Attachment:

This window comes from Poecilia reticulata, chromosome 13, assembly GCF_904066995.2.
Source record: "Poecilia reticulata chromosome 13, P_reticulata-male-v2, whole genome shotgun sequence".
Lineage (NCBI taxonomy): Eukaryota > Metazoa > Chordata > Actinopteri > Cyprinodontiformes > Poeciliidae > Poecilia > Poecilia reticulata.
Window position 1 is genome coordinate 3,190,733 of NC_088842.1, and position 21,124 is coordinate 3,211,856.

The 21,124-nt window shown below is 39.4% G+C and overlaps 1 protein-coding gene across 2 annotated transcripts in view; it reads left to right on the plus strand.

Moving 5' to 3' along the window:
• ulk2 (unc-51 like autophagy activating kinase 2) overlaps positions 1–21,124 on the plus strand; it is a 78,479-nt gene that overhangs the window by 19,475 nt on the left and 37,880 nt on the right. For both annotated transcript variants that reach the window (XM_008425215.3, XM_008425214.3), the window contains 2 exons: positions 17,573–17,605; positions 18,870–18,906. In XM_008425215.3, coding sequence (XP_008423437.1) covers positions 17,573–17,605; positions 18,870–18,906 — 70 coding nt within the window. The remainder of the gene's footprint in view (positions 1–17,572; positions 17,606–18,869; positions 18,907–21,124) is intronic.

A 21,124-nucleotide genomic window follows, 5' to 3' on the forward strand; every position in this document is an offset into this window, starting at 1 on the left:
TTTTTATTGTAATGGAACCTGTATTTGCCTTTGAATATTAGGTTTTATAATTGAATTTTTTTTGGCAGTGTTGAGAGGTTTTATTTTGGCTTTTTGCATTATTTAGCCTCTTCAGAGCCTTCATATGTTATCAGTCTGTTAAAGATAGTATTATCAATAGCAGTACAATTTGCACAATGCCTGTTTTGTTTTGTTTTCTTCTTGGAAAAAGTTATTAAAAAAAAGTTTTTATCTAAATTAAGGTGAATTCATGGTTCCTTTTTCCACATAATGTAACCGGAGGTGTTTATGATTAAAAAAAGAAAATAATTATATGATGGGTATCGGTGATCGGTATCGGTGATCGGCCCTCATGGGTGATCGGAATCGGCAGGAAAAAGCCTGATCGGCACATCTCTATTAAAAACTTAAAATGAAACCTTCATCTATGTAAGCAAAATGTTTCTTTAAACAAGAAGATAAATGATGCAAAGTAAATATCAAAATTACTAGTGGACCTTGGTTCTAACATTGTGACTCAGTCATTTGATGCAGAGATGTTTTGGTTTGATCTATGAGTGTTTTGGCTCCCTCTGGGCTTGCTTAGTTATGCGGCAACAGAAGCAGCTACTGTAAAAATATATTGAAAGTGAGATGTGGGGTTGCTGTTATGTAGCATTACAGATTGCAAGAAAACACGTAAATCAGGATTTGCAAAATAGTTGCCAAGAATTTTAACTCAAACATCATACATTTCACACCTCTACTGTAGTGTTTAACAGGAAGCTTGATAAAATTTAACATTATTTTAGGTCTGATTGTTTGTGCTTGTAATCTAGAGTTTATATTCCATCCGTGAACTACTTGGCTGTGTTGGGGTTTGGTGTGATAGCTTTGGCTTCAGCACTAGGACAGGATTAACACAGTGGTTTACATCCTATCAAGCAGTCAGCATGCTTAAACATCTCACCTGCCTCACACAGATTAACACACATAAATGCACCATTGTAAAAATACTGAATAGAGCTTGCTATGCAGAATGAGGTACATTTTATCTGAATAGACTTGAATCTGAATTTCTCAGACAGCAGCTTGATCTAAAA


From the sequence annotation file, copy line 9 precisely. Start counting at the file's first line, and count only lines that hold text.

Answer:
TTTTTATTGTAATGGAACCTGTATTTGCCTTTGAATATTAGGTTTTATAATTGAATTTTTTTTGGCAGTGTTGAGAGGTTTTATTTTGGCTTTTTGCATTATTTAGCCTCTTCAGAGCCTTCATATGTTATCAGTCTGTTAAAGATAGTATTATCAATAGCAGTACAATTTGCACAATGCCTGTTTTGTTTTGTTTTCTTCTTGGAAAAAGTTATTAAAAAAAAGTTTTTATCTAAATTAAGGTGAATTCATGGTTCCTTTTTCCACATAATGTAACCGGAGGTGTTTATGATTAAAAAAAGAAAATAATTATATGATGGGTATCGGTGATCGGTATCGGTGATCGGCCCTCATGGGTGATCGGAATCGGCAGGAAAAAGCCTGATCGGCACATCTCTATTAAAAACTTAAAATGAAACCTTCATCTATGTAAGCAAAATGTTTCTTTAAACAAGAAGATAAATGATGCAAAGTAAATATCAAAATTACTAGTGGACCTTGGTTCTAACATTGTGACTCAGTCATTTGATGCAGAGATGTTTTGGTTTGATCTATGAGTGTTTTGGCTCCCTCTGGGCTTGCTTAGTTATGCGGCAACAGAAGCAGCTACTGTAAAAATATATTGAAAGTGAGATGTGGGGTTGCTGTTATGTAGCATTACAGATTGCAAGAAAACACGTAAATCAGGATTTGCAAAATAGTTGCCAAGAATTTTAACTCAAACATCATACATTTCACACCTCTACTGTAGTGTTTAACAGGAAGCTTGATAAAATTTAACATTATTTTAGGTCTGATTGTTTGTGCTTGTAATCTAGAGTTTATATTCCATCCGTGAACTACTTGGCTGTGTTGGGGTTTGGTGTGATAGCTTTGGCTTCAGCACTAGGACAGGATTAACACAGTGGTTTACATCCTATCAAGCAGTCAGCATGCTTAAACATCTCACCTGCCTCACACAGATTAACACACATAAATGCACCATTGTAAAAATACTGAATAGAGCTTGCTATGCAGAATGAGGTACATTTTATCTGAATAGACTTGAATCTGAATTTCTCAGACAGCAGCTTGATCTAAAA